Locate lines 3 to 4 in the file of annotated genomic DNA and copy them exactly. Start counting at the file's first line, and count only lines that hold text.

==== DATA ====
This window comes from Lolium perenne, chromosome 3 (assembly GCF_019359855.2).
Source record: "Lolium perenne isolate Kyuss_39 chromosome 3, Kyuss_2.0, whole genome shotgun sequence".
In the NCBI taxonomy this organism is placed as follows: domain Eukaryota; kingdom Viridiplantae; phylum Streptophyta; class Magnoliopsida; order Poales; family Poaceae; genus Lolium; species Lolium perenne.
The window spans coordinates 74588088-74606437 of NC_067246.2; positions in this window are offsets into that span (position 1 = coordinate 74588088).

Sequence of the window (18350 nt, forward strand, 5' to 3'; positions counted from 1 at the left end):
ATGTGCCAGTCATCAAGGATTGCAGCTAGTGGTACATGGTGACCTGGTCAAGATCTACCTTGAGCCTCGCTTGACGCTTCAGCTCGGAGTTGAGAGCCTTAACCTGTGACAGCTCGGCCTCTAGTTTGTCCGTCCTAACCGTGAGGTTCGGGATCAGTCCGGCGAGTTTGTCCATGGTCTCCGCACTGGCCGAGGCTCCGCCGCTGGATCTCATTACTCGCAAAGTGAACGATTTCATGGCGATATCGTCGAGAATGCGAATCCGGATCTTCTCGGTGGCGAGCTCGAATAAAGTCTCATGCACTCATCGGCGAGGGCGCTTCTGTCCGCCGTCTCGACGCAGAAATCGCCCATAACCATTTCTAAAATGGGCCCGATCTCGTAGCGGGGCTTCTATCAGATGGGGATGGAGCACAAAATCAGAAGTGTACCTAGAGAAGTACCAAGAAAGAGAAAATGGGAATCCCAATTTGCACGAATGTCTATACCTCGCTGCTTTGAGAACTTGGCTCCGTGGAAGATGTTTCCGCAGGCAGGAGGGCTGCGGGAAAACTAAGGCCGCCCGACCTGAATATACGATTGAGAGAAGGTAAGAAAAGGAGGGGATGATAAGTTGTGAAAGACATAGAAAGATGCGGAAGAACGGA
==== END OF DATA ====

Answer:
In the NCBI taxonomy this organism is placed as follows: domain Eukaryota; kingdom Viridiplantae; phylum Streptophyta; class Magnoliopsida; order Poales; family Poaceae; genus Lolium; species Lolium perenne.
The window spans coordinates 74588088-74606437 of NC_067246.2; positions in this window are offsets into that span (position 1 = coordinate 74588088).